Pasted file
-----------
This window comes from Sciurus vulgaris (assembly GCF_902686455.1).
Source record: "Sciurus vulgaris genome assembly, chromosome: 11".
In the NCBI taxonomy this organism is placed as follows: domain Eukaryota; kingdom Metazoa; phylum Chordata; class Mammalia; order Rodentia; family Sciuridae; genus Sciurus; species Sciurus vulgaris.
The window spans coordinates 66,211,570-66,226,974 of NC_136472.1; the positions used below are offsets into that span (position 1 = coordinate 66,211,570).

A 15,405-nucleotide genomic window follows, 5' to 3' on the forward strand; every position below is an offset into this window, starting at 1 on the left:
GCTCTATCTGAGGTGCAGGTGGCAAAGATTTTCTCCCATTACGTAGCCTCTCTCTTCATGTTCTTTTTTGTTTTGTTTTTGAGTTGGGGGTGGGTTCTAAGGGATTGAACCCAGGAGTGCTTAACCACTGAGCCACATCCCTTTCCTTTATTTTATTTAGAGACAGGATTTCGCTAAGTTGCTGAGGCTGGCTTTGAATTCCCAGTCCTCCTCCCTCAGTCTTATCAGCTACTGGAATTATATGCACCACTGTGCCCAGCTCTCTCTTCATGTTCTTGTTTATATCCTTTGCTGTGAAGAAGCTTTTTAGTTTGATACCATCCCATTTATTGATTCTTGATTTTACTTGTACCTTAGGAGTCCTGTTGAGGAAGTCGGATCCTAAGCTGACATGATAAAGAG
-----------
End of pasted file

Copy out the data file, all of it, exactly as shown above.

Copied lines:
This window comes from Sciurus vulgaris (assembly GCF_902686455.1).
Source record: "Sciurus vulgaris genome assembly, chromosome: 11".
In the NCBI taxonomy this organism is placed as follows: domain Eukaryota; kingdom Metazoa; phylum Chordata; class Mammalia; order Rodentia; family Sciuridae; genus Sciurus; species Sciurus vulgaris.
The window spans coordinates 66,211,570-66,226,974 of NC_136472.1; the positions used below are offsets into that span (position 1 = coordinate 66,211,570).

A 15,405-nucleotide genomic window follows, 5' to 3' on the forward strand; every position below is an offset into this window, starting at 1 on the left:
GCTCTATCTGAGGTGCAGGTGGCAAAGATTTTCTCCCATTACGTAGCCTCTCTCTTCATGTTCTTTTTTGTTTTGTTTTTGAGTTGGGGGTGGGTTCTAAGGGATTGAACCCAGGAGTGCTTAACCACTGAGCCACATCCCTTTCCTTTATTTTATTTAGAGACAGGATTTCGCTAAGTTGCTGAGGCTGGCTTTGAATTCCCAGTCCTCCTCCCTCAGTCTTATCAGCTACTGGAATTATATGCACCACTGTGCCCAGCTCTCTCTTCATGTTCTTGTTTATATCCTTTGCTGTGAAGAAGCTTTTTAGTTTGATACCATCCCATTTATTGATTCTTGATTTTACTTGTACCTTAGGAGTCCTGTTGAGGAAGTCGGATCCTAAGCTGACATGATAAAGAG